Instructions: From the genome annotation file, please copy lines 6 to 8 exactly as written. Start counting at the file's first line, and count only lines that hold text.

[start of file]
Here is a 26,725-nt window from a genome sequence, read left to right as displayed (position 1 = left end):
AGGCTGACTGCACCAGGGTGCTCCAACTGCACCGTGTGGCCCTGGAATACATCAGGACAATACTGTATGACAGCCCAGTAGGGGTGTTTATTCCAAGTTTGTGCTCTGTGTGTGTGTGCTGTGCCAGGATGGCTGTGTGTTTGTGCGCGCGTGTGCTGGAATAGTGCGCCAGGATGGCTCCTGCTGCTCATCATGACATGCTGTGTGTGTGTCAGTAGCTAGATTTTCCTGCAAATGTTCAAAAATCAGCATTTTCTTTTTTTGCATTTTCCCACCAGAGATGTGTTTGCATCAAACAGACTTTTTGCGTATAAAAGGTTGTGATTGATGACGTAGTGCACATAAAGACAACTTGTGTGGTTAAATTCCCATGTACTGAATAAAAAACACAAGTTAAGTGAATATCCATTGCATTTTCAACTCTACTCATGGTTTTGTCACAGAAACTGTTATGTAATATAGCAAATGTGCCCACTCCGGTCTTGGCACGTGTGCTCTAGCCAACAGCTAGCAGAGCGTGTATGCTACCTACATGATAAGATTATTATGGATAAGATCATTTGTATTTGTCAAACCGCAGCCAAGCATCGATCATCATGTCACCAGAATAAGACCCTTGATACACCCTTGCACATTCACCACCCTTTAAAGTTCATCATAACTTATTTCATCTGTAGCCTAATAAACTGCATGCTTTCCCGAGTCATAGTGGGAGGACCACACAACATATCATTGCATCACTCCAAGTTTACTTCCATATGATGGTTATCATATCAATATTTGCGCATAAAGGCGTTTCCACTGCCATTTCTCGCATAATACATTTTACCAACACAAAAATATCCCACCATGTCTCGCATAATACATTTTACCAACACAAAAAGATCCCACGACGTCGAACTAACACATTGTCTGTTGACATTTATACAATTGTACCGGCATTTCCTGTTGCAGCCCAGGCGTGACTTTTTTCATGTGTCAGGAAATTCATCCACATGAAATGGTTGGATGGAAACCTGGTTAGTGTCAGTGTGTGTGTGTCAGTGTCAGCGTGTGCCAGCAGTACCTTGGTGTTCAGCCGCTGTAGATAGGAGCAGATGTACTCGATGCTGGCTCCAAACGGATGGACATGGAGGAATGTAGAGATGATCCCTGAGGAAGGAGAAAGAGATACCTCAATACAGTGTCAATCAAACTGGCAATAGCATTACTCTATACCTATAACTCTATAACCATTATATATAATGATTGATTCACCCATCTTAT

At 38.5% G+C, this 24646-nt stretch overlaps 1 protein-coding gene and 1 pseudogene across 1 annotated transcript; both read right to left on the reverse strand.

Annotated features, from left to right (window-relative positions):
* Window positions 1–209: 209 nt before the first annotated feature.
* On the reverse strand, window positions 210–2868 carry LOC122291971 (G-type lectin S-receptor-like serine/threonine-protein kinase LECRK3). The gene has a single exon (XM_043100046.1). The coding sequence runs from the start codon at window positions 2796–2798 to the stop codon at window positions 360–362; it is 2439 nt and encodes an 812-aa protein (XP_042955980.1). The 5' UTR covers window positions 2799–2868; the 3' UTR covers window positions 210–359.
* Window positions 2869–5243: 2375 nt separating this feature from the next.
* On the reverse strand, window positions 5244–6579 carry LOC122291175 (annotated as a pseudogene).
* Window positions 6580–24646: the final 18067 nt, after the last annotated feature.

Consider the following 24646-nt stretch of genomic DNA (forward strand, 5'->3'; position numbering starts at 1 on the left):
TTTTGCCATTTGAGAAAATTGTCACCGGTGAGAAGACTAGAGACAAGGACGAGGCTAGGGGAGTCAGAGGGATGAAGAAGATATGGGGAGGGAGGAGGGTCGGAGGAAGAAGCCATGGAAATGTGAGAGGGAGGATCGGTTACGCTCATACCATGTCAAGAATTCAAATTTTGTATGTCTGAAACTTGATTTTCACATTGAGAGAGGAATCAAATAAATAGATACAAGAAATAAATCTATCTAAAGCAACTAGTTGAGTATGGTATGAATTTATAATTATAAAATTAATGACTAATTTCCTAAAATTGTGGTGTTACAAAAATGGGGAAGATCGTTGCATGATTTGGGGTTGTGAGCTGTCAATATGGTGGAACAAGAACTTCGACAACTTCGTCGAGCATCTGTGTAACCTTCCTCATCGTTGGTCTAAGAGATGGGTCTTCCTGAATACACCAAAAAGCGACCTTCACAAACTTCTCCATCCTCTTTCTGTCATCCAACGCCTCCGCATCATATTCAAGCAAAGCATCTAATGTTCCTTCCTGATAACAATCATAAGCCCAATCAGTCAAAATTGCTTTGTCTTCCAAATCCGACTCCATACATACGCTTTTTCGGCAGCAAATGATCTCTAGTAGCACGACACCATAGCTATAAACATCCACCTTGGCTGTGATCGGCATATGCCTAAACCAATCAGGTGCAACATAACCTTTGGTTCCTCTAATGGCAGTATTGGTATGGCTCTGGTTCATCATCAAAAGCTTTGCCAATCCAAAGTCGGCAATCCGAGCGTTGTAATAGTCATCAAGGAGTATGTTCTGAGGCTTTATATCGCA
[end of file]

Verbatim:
* On the reverse strand, window positions 210–2868 carry LOC122291971 (G-type lectin S-receptor-like serine/threonine-protein kinase LECRK3). The gene has a single exon (XM_043100046.1). The coding sequence runs from the start codon at window positions 2796–2798 to the stop codon at window positions 360–362; it is 2439 nt and encodes an 812-aa protein (XP_042955980.1). The 5' UTR covers window positions 2799–2868; the 3' UTR covers window positions 210–359.
* Window positions 2869–5243: 2375 nt separating this feature from the next.
* On the reverse strand, window positions 5244–6579 carry LOC122291175 (annotated as a pseudogene).